Uber seeks patent for AI tech that determines whether passengers are drunk

It aims to "reduce undesired consequences," according to the application.

Steven Musil Night Editor / News
Steven Musil is the night news editor at CNET News. He's been hooked on tech since learning BASIC in the late '70s. When not cleaning up after his daughter and son, Steven can be found pedaling around the San Francisco Bay Area. Before joining CNET in 2000, Steven spent 10 years at various Bay Area newspapers.
Expertise I have more than 30 years' experience in journalism in the heart of the Silicon Valley.
Steven Musil
Young wasted man text messaging on cell phone while leaning on a bar counter.
Getty Images

Uber thinks it might be helpful to know whether a passenger is intoxicated.

The ride-hailing service has an application pending before the US Patent and Trademark Office that would tap artificial intelligence to separate sober passengers from drunk ones. According to the application, the technology would be used to spot "uncharacteristic user activity," including passenger location, number of typos entered into the mobile app and even the angle the smartphone is being held.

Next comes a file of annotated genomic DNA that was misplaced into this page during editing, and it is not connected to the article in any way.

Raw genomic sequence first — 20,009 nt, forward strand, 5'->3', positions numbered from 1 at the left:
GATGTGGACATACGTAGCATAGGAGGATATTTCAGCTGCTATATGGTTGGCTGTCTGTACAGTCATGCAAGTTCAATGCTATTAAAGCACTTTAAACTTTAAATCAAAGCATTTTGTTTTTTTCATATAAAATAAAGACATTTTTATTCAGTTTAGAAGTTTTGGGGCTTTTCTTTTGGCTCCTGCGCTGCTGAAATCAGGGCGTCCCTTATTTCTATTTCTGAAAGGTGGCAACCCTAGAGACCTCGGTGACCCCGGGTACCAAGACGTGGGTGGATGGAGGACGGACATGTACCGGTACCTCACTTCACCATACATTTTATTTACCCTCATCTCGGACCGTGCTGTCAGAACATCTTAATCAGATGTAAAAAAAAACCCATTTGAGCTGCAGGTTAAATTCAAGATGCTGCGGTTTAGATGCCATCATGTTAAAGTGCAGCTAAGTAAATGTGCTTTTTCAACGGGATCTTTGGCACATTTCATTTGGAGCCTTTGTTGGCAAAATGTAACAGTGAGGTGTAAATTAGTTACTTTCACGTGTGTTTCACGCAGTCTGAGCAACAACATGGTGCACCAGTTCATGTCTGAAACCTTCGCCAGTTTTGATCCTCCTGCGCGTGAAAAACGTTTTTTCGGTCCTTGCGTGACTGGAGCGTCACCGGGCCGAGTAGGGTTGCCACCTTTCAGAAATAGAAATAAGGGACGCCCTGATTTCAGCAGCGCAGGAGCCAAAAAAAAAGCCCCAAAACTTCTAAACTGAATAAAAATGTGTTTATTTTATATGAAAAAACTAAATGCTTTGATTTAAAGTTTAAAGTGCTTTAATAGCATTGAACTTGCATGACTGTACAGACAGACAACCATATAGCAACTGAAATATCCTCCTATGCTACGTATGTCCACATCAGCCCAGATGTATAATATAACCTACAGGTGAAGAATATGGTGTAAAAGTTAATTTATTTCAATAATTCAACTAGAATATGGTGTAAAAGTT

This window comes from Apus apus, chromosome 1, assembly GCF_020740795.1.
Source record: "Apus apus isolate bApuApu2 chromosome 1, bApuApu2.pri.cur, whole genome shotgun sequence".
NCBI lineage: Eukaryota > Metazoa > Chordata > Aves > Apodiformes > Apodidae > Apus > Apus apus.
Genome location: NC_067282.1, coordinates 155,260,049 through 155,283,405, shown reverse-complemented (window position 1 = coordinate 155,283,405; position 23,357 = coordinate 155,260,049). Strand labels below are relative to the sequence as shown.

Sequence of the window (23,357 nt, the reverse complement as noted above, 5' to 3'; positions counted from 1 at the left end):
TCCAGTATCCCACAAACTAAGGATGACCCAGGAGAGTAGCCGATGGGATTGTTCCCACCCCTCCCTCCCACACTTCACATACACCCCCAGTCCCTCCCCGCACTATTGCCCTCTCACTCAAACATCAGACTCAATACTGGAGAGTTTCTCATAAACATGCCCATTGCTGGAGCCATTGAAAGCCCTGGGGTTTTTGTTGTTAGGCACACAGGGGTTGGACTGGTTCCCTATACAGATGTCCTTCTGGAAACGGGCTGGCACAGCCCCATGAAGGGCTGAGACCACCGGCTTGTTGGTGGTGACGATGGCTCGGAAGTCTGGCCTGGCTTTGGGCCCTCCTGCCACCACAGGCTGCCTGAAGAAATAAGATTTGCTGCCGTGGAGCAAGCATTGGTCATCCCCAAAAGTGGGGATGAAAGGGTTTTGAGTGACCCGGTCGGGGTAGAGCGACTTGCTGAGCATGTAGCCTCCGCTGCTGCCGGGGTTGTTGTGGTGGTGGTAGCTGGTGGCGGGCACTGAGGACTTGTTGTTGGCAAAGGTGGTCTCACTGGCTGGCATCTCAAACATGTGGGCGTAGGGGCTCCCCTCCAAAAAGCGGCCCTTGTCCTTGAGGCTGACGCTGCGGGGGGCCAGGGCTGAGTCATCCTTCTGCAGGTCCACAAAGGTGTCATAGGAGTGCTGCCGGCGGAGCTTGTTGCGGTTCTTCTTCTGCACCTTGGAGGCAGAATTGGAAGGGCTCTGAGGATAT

The technology would help the startup "take an action to reduce undesired consequences" related to intoxicated passengers, according to the application.

The application underscores Silicon Valley's growing interest in AI, a field that has been dominated by big tech companies. Google, Facebook and other companies have been busy developing machines, computers or other types of systems that can exhibit human-like intelligence. The goal is to create machines that can perceive their environment and complete a wide array of everyday tasks previously performed by humans.

Uber said it had no immediate plans to implement the technology described in the proposed patent, pointing out the application was filed in 2016.

"We are always exploring ways that our technology can help improve the Uber experience for riders and drivers," a spokesperson said. "We file patent applications on many ideas, but not all of them actually become products or features."

Cambridge Analytica: Everything you need to know about Facebook's data mining scandal.

Protect Yourself: A guide to the different ways you can protect your privacy online.